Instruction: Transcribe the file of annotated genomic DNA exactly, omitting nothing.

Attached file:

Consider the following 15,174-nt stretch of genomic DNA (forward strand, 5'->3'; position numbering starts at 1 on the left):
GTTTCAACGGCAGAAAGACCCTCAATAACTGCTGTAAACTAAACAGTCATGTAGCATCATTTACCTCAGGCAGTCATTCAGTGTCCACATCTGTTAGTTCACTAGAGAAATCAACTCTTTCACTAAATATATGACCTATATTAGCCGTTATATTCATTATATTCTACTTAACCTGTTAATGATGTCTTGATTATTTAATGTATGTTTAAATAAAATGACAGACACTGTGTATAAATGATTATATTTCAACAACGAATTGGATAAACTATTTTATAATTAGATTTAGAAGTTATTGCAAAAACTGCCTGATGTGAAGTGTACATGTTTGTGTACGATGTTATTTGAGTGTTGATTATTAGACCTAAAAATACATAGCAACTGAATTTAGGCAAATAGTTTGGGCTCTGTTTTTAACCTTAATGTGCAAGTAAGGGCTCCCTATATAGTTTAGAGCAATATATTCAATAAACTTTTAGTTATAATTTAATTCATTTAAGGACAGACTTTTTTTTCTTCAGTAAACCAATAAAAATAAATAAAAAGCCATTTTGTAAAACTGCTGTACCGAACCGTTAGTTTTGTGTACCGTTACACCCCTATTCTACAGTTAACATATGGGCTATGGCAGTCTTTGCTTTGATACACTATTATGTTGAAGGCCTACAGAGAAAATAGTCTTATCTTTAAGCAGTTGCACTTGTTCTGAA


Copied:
Consider the following 15,174-nt stretch of genomic DNA (forward strand, 5'->3'; position numbering starts at 1 on the left):
GTTTCAACGGCAGAAAGACCCTCAATAACTGCTGTAAACTAAACAGTCATGTAGCATCATTTACCTCAGGCAGTCATTCAGTGTCCACATCTGTTAGTTCACTAGAGAAATCAACTCTTTCACTAAATATATGACCTATATTAGCCGTTATATTCATTATATTCTACTTAACCTGTTAATGATGTCTTGATTATTTAATGTATGTTTAAATAAAATGACAGACACTGTGTATAAATGATTATATTTCAACAACGAATTGGATAAACTATTTTATAATTAGATTTAGAAGTTATTGCAAAAACTGCCTGATGTGAAGTGTACATGTTTGTGTACGATGTTATTTGAGTGTTGATTATTAGACCTAAAAATACATAGCAACTGAATTTAGGCAAATAGTTTGGGCTCTGTTTTTAACCTTAATGTGCAAGTAAGGGCTCCCTATATAGTTTAGAGCAATATATTCAATAAACTTTTAGTTATAATTTAATTCATTTAAGGACAGACTTTTTTTTCTTCAGTAAACCAATAAAAATAAATAAAAAGCCATTTTGTAAAACTGCTGTACCGAACCGTTAGTTTTGTGTACCGTTACACCCCTATTCTACAGTTAACATATGGGCTATGGCAGTCTTTGCTTTGATACACTATTATGTTGAAGGCCTACAGAGAAAATAGTCTTATCTTTAAGCAGTTGCACTTGTTCTGAA